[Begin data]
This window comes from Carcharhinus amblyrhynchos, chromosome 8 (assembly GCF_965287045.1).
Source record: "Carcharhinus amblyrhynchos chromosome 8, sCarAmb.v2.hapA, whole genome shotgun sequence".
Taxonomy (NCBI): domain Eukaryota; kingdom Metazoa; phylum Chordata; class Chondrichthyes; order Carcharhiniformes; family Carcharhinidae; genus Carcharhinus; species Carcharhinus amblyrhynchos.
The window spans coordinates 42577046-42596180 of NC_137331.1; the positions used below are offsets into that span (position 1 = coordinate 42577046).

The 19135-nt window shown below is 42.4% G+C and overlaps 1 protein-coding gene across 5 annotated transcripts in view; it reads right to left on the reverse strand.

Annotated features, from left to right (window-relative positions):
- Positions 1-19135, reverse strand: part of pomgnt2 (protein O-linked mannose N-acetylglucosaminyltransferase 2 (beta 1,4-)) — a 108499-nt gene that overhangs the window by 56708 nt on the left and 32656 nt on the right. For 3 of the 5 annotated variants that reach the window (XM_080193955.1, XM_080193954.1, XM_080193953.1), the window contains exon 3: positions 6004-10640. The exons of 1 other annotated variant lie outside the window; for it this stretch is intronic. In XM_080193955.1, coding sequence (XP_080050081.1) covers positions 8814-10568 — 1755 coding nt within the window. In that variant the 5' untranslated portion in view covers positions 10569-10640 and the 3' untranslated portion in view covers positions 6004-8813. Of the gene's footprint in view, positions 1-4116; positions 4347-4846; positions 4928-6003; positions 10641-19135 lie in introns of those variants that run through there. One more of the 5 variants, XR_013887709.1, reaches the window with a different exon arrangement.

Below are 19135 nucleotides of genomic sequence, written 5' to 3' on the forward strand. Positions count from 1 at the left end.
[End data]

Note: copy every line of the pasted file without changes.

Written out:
This window comes from Carcharhinus amblyrhynchos, chromosome 8 (assembly GCF_965287045.1).
Source record: "Carcharhinus amblyrhynchos chromosome 8, sCarAmb.v2.hapA, whole genome shotgun sequence".
Taxonomy (NCBI): domain Eukaryota; kingdom Metazoa; phylum Chordata; class Chondrichthyes; order Carcharhiniformes; family Carcharhinidae; genus Carcharhinus; species Carcharhinus amblyrhynchos.
The window spans coordinates 42577046-42596180 of NC_137331.1; the positions used below are offsets into that span (position 1 = coordinate 42577046).

The 19135-nt window shown below is 42.4% G+C and overlaps 1 protein-coding gene across 5 annotated transcripts in view; it reads right to left on the reverse strand.

Annotated features, from left to right (window-relative positions):
- Positions 1-19135, reverse strand: part of pomgnt2 (protein O-linked mannose N-acetylglucosaminyltransferase 2 (beta 1,4-)) — a 108499-nt gene that overhangs the window by 56708 nt on the left and 32656 nt on the right. For 3 of the 5 annotated variants that reach the window (XM_080193955.1, XM_080193954.1, XM_080193953.1), the window contains exon 3: positions 6004-10640. The exons of 1 other annotated variant lie outside the window; for it this stretch is intronic. In XM_080193955.1, coding sequence (XP_080050081.1) covers positions 8814-10568 — 1755 coding nt within the window. In that variant the 5' untranslated portion in view covers positions 10569-10640 and the 3' untranslated portion in view covers positions 6004-8813. Of the gene's footprint in view, positions 1-4116; positions 4347-4846; positions 4928-6003; positions 10641-19135 lie in introns of those variants that run through there. One more of the 5 variants, XR_013887709.1, reaches the window with a different exon arrangement.

Below are 19135 nucleotides of genomic sequence, written 5' to 3' on the forward strand. Positions count from 1 at the left end.